September 27, 2015; Bristol Herald Courier
To their credit, ten communities have just landed Rural IMPACT demonstration designations to pursue two-generation approaches to addressing the needs of poor rural children and their parents. For the ten communities and the nonprofits that will be the lead agencies of the demonstrations, this is national recognition by two federal agencies—the Department of Agriculture and the Department of Health and Human Services—and potential exposure to national foundations that have been recognized by the Obama Administration as leaders in two-generation strategies such as the Annie E. Casey Foundation and Casey Family Programs.
Particularly notable is that five of the ten demonstrations are being led by community action agencies:
- The Mississippi County, Arkansas Economic Opportunity Commission in Blytheville, AR
- The Highland County Community Action Organization, Hillsboro, OH
- The Little Dixie Community Action Agency, Hugo, OK
- Mid-Iowa Community Action, Marshalltown, IA
- Garrett County Community Action Agency, Oakland, MD
The dominance of CAAs among the USDA/HHS Rural IMPACT awards reflects a story about nonprofit success in rural America that deserves to be told. Few people recognize the increasing importance of nonprofit community action agencies—the bulwark of the nation’s anti-poverty commitment in rural communities. In many rural areas, community action agencies provide critical services available nowhere else. They are rural lifelines providing everything from early childhood education (Head Start) to energy assistance (weatherization and LIHEAP), often playing big roles in rural economies as employers and generators of business.
That being said, there is some question about what all the Rural IMPACT hullaballoo is about. The program seems to be of a model that characterizes several new initiatives of the Obama administration: Demonstration projects that promise no new funding, but rather the hope for enhanced access to existing federal programs and improved program coordination. This is generally similar to what President Obama’s recent Promise Zones (not Promise Neighborhoods) initiative offers—interagency coordination and “the implicit promise of preferential consideration for existing federal funding programs”—although the White House hopes that Congress will pass new tax credits designated for the Zones.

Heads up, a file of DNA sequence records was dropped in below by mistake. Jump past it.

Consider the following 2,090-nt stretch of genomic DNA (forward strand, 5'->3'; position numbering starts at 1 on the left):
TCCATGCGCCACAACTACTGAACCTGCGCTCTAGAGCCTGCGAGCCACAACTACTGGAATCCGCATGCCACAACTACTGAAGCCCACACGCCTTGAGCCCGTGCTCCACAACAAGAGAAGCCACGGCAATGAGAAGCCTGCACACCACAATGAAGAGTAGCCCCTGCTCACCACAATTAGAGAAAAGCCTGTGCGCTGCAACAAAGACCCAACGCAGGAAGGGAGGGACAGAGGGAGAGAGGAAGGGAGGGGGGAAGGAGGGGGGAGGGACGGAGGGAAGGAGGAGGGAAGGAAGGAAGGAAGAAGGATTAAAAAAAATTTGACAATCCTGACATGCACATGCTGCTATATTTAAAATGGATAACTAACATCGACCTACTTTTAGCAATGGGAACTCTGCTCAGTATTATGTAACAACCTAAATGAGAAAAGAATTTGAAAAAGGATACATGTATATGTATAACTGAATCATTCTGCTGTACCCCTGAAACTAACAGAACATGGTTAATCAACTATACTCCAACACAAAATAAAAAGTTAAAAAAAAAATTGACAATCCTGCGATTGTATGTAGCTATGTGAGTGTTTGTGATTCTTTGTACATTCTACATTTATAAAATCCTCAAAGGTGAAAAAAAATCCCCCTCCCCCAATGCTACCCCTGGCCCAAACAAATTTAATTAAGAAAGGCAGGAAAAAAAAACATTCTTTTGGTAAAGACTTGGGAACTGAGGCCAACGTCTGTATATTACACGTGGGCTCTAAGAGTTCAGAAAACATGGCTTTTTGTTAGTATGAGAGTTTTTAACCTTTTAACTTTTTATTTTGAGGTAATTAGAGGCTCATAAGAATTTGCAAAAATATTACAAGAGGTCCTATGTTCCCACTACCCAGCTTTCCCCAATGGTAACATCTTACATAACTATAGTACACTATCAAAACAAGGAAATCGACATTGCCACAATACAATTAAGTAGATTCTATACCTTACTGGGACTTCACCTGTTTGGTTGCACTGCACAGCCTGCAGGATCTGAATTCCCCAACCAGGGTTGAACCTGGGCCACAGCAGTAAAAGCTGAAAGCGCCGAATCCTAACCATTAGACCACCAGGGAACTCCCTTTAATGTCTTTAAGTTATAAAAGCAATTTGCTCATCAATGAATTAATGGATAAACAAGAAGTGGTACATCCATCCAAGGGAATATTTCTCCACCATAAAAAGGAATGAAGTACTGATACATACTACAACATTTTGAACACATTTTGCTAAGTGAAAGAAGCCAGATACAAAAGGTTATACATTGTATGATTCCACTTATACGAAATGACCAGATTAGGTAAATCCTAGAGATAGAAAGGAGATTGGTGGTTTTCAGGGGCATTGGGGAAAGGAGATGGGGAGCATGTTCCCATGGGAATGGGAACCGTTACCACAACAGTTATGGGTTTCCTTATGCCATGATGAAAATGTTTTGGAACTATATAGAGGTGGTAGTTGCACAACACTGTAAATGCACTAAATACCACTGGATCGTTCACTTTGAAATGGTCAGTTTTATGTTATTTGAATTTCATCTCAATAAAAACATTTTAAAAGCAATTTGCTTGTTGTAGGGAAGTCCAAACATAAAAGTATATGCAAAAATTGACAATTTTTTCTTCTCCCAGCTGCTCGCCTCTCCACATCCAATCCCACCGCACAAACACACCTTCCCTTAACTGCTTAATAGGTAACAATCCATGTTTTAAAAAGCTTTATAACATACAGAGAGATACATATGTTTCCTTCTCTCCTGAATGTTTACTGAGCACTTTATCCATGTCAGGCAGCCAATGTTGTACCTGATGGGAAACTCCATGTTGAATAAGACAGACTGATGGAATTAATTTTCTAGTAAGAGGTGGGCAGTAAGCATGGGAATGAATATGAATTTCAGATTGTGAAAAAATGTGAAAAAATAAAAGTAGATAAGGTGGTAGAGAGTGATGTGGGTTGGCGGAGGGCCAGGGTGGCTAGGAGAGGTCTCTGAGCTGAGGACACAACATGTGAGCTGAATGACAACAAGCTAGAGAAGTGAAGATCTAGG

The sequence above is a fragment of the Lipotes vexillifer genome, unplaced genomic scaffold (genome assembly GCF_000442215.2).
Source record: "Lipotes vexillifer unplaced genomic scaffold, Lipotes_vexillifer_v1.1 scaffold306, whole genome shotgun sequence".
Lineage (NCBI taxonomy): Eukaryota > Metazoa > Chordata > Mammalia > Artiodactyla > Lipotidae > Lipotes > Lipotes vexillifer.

The Rural IMPACT designations will offer six months of technical assistance to the demonstrated projects for their planning efforts, another six months of TA on implementation, placement of one or more AmeriCorps VISTA volunteers to help the designees “develop new or enhance existing antipoverty programming,” participation in a “peer learning network to facilitate the sharing of best practices,” and “support from a federal interagency team to identify and address barriers to cross-programmatic work.” In a press call on September 25th hosted by USDA Secretary Vilsack, HHS Acting Deputy Secretary Mary Wakefield explained that the program actually builds on the Promise Zone program—in other words, promises of help, but no money.
Community action agencies probably know as much as any federal agency representatives about the design and implementation of two-generation strategies and the integration of otherwise “stovepiped” human service programs. If HHS and USDA are going to be hiring consultants to provide the Rural IMPACT TA, there is money in the program, but it won’t be money that ends up in the coffers of the lead agencies. Wakefield suggested this is the kind of program that could bring Head Start to the table with the local Workforce Investment Board. In rural communities, the metaphorical table is generally the nonprofit community action agency itself, truth be told.
With no discredit to either USDA or HHS, this is the sad state of affairs in federal policy. Programs are increasingly built around providing technical assistance, promises of coordination, and hints of enhanced access to future grants, but no real grant money. It isn’t clear that the Rural IMPACT demonstration program is going to demonstrate anything that isn’t already well known, and the result of the demonstration program, whatever it might be, doesn’t seem to be a plan to lead to a broader public policy. In today’s federal government, a demonstration program at best leads to another demonstration program, or more likely, some glossy reports prepared by federal consultants. Public policy advocates end up advocating for serial demonstration projects, with the demonstrations taking the place of substantive, broad-based federal programs.
The ten Rural IMPACT designees have much to be proud of as exemplars of agencies willing to take on two-generation program design and development. As a federal program, Rural IMPACT exemplifies what is not happening in federal policy, a diminution of the federal policy process in rural and urban communities.—Rick Cohen